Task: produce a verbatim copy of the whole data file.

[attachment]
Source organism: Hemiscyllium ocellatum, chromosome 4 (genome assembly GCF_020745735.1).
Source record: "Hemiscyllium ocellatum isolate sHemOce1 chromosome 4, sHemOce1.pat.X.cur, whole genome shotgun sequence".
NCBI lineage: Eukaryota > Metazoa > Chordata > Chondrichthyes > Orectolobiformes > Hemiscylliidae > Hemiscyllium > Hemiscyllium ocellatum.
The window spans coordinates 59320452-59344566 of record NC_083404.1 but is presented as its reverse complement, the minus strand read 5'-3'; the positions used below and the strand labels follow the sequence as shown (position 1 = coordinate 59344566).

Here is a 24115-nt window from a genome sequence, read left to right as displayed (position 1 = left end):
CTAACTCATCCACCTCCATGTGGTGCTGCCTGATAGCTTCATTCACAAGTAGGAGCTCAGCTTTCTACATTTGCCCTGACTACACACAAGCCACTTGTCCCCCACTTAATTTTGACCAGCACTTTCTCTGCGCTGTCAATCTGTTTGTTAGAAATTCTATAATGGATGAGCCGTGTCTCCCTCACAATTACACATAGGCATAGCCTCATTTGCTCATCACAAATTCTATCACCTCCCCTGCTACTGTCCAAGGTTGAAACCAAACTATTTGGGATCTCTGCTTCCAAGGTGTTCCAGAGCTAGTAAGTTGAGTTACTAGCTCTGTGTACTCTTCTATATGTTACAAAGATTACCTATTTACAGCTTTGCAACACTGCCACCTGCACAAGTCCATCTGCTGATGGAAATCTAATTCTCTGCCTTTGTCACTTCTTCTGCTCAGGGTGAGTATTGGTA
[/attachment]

Source organism: Hemiscyllium ocellatum, chromosome 4 (genome assembly GCF_020745735.1).
Source record: "Hemiscyllium ocellatum isolate sHemOce1 chromosome 4, sHemOce1.pat.X.cur, whole genome shotgun sequence".
NCBI lineage: Eukaryota > Metazoa > Chordata > Chondrichthyes > Orectolobiformes > Hemiscylliidae > Hemiscyllium > Hemiscyllium ocellatum.
The window spans coordinates 59320452-59344566 of record NC_083404.1 but is presented as its reverse complement, the minus strand read 5'-3'; the positions used below and the strand labels follow the sequence as shown (position 1 = coordinate 59344566).

Here is a 24115-nt window from a genome sequence, read left to right as displayed (position 1 = left end):
CTAACTCATCCACCTCCATGTGGTGCTGCCTGATAGCTTCATTCACAAGTAGGAGCTCAGCTTTCTACATTTGCCCTGACTACACACAAGCCACTTGTCCCCCACTTAATTTTGACCAGCACTTTCTCTGCGCTGTCAATCTGTTTGTTAGAAATTCTATAATGGATGAGCCGTGTCTCCCTCACAATTACACATAGGCATAGCCTCATTTGCTCATCACAAATTCTATCACCTCCCCTGCTACTGTCCAAGGTTGAAACCAAACTATTTGGGATCTCTGCTTCCAAGGTGTTCCAGAGCTAGTAAGTTGAGTTACTAGCTCTGTGTACTCTTCTATATGTTACAAAGATTACCTATTTACAGCTTTGCAACACTGCCACCTGCACAAGTCCATCTGCTGATGGAAATCTAATTCTCTGCCTTTGTCACTTCTTCTGCTCAGGGTGAGTATTGGTA